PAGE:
A campus TV programme about rugby


Dear Ms Chan,


After doing a research about the local Hong Kong sporting event, I would like to suggest producing a programme about rugby. As rugby has been played in Hong Kong as long as horses have been racing in Happy Valley, this sport has a long history and we hope our students can know more about this fascinating activity.


Since the programme will only last for 30 minutes, we cannot include too much content. We are going to divide it into three parts, which involve the history of rugby, local Hong Kong rugby competitions and the social outreach of rugby. For the history section, we will briefly introduce the background information of rugby, like the origin, the rules and when rugby started to become popular in Hong Kong. Moreover, we will let the classmates learn about what kinds of rugby competitions are being held in Hong Kong, especially the Hong Kong Rugby Seven. It is the biggest rugby events on the Asian sporting calendar and it welcomes 28 international teams. For a remarkable competition like this, we will present it in the programme specifically. For the last section, we mainly promote the causes and the work that is done by the Hong Kong Rugby Football Union. Regardless of age, ability and background, the union is committed to bringing the enjoyable game of rugby and its value adds benefits to the community through various on-going initiatives, like the Rugby English Action Learning, the Rugby Educational Scholarship or so on. We wish to encourage the classmates to get involved in rugby or they can at least have some knowledge about it.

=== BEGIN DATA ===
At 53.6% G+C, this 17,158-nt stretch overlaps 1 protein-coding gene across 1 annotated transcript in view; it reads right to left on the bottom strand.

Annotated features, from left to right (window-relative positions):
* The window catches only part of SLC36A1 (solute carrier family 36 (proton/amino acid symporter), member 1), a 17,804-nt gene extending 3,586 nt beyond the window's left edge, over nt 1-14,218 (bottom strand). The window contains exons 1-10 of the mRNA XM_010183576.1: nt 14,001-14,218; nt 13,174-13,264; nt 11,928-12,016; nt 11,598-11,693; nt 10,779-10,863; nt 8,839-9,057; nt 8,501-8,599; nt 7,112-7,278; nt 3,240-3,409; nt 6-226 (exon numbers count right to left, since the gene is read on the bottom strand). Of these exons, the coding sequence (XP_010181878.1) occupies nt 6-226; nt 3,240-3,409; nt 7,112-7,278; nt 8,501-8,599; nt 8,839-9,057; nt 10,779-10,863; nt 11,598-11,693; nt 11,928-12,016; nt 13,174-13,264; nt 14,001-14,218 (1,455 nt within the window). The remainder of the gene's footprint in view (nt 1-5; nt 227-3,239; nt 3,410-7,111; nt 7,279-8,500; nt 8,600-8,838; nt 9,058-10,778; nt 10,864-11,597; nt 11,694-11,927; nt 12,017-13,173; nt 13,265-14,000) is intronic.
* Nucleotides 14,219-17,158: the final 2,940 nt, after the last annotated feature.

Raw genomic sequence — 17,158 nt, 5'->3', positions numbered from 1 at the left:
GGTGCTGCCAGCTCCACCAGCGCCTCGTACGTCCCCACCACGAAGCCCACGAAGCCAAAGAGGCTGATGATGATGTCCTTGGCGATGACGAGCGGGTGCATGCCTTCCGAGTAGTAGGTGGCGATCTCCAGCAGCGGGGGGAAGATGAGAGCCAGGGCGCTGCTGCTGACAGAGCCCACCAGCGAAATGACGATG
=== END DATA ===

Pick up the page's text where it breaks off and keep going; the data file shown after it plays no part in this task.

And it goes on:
We understand that the contents of the programme are quite factual, so we will make it interesting in order to attract more schoolmates to watch it.  Instead of plainly presenting the factual history, we will invite four students from the Drama Team to have a role play. We believe that this method can greatly arouse schoolmates’ interest. On top of this, we have already contacted the men’s national rugby team, whom we are going to have an interview with. The athletes are all of high caliber as they have participated several international competitions before. By interviewing them, the schoolmates can have a closer look at what ruby is. Also, they will probably find it surprising if we include the photos of some of our classmates who play rugby outside the school. We will invite them to have a 2-minute sharing regarding rugby in the last section of the programme.


We all reckon that this programme would be a great chance for promoting the local sporting event to the schoolmates. This helps to broaden their horizons and deepen their understanding about rugby. I am looking forward to your opinion about the programme.



Chris Wong